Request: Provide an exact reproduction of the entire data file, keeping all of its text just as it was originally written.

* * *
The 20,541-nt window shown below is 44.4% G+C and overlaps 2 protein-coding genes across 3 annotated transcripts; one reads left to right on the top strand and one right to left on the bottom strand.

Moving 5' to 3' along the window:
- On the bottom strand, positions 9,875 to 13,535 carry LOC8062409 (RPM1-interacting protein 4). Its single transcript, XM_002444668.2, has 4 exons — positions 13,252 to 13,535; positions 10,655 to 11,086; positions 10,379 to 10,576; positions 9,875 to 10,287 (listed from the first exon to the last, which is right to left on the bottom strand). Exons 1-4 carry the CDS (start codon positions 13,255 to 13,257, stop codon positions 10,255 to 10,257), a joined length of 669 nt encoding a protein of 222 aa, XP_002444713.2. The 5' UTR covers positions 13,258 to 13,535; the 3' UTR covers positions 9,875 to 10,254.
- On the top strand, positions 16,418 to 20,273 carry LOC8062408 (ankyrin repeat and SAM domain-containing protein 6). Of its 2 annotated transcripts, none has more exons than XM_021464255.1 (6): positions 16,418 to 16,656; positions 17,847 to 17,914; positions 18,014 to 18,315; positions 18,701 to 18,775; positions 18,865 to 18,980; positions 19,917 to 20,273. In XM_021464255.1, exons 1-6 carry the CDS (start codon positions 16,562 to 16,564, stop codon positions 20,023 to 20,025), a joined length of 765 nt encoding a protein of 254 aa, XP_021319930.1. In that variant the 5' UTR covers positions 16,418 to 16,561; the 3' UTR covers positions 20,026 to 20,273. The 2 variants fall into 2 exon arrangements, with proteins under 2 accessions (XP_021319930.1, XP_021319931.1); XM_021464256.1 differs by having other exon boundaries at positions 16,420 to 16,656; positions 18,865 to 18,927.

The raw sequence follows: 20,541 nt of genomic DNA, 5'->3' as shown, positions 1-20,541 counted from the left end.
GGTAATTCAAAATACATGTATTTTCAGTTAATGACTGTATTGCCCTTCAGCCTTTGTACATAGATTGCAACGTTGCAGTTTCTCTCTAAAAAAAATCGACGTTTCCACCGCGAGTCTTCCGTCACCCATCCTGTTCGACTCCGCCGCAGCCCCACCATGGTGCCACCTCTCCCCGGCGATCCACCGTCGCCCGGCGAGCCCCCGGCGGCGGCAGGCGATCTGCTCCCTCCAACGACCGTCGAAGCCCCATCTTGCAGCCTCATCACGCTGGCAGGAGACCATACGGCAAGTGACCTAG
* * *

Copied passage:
The 20,541-nt window shown below is 44.4% G+C and overlaps 2 protein-coding genes across 3 annotated transcripts; one reads left to right on the top strand and one right to left on the bottom strand.

Moving 5' to 3' along the window:
- On the bottom strand, positions 9,875 to 13,535 carry LOC8062409 (RPM1-interacting protein 4). Its single transcript, XM_002444668.2, has 4 exons — positions 13,252 to 13,535; positions 10,655 to 11,086; positions 10,379 to 10,576; positions 9,875 to 10,287 (listed from the first exon to the last, which is right to left on the bottom strand). Exons 1-4 carry the CDS (start codon positions 13,255 to 13,257, stop codon positions 10,255 to 10,257), a joined length of 669 nt encoding a protein of 222 aa, XP_002444713.2. The 5' UTR covers positions 13,258 to 13,535; the 3' UTR covers positions 9,875 to 10,254.
- On the top strand, positions 16,418 to 20,273 carry LOC8062408 (ankyrin repeat and SAM domain-containing protein 6). Of its 2 annotated transcripts, none has more exons than XM_021464255.1 (6): positions 16,418 to 16,656; positions 17,847 to 17,914; positions 18,014 to 18,315; positions 18,701 to 18,775; positions 18,865 to 18,980; positions 19,917 to 20,273. In XM_021464255.1, exons 1-6 carry the CDS (start codon positions 16,562 to 16,564, stop codon positions 20,023 to 20,025), a joined length of 765 nt encoding a protein of 254 aa, XP_021319930.1. In that variant the 5' UTR covers positions 16,418 to 16,561; the 3' UTR covers positions 20,026 to 20,273. The 2 variants fall into 2 exon arrangements, with proteins under 2 accessions (XP_021319930.1, XP_021319931.1); XM_021464256.1 differs by having other exon boundaries at positions 16,420 to 16,656; positions 18,865 to 18,927.

The raw sequence follows: 20,541 nt of genomic DNA, 5'->3' as shown, positions 1-20,541 counted from the left end.
GGTAATTCAAAATACATGTATTTTCAGTTAATGACTGTATTGCCCTTCAGCCTTTGTACATAGATTGCAACGTTGCAGTTTCTCTCTAAAAAAAATCGACGTTTCCACCGCGAGTCTTCCGTCACCCATCCTGTTCGACTCCGCCGCAGCCCCACCATGGTGCCACCTCTCCCCGGCGATCCACCGTCGCCCGGCGAGCCCCCGGCGGCGGCAGGCGATCTGCTCCCTCCAACGACCGTCGAAGCCCCATCTTGCAGCCTCATCACGCTGGCAGGAGACCATACGGCAAGTGACCTAG